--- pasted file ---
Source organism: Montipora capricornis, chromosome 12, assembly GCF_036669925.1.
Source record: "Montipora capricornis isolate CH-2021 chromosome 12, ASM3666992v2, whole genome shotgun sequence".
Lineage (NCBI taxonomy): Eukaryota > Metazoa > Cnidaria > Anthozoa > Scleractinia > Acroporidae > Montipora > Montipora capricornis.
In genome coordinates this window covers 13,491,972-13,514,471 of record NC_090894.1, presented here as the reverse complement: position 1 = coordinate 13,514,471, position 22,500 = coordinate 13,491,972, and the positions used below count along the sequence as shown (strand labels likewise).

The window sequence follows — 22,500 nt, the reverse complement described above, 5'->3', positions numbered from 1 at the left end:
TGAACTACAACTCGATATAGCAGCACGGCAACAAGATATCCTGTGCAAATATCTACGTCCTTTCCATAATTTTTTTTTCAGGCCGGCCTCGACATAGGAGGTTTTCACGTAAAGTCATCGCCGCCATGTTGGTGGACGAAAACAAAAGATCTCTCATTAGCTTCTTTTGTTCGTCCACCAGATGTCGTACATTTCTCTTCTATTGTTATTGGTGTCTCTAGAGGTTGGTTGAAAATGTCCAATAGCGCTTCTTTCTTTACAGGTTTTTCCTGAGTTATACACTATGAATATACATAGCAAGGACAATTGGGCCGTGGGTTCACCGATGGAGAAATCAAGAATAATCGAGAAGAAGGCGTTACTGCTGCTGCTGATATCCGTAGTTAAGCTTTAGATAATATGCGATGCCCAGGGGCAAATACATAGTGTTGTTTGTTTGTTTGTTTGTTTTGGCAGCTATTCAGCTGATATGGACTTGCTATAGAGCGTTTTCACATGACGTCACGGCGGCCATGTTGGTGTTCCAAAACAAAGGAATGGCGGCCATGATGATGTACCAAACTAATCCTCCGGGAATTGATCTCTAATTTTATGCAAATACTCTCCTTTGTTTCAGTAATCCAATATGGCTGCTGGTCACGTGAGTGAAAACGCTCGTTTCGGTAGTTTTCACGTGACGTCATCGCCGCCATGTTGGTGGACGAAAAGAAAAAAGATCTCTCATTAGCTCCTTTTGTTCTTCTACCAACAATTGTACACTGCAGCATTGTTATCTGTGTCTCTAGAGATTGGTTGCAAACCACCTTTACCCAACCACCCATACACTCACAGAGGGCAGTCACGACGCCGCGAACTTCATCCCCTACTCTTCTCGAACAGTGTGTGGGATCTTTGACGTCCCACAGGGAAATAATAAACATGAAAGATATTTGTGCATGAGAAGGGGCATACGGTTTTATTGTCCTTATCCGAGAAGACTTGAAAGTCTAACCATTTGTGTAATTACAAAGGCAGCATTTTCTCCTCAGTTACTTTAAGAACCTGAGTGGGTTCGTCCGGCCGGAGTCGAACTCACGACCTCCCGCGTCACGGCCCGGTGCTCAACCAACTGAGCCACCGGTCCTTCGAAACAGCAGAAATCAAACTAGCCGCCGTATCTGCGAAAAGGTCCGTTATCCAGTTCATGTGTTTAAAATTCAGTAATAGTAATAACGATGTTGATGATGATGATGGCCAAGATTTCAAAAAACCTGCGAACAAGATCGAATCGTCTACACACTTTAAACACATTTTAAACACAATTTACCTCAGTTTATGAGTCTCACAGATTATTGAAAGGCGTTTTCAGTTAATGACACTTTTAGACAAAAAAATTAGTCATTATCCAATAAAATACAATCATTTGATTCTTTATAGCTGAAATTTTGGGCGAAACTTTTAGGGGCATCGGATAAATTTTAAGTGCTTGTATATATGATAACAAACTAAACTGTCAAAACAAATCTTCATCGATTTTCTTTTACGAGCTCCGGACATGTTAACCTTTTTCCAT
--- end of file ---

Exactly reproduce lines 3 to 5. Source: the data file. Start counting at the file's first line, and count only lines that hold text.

Lineage (NCBI taxonomy): Eukaryota > Metazoa > Cnidaria > Anthozoa > Scleractinia > Acroporidae > Montipora > Montipora capricornis.
In genome coordinates this window covers 13,491,972-13,514,471 of record NC_090894.1, presented here as the reverse complement: position 1 = coordinate 13,514,471, position 22,500 = coordinate 13,491,972, and the positions used below count along the sequence as shown (strand labels likewise).

The window sequence follows — 22,500 nt, the reverse complement described above, 5'->3', positions numbered from 1 at the left end: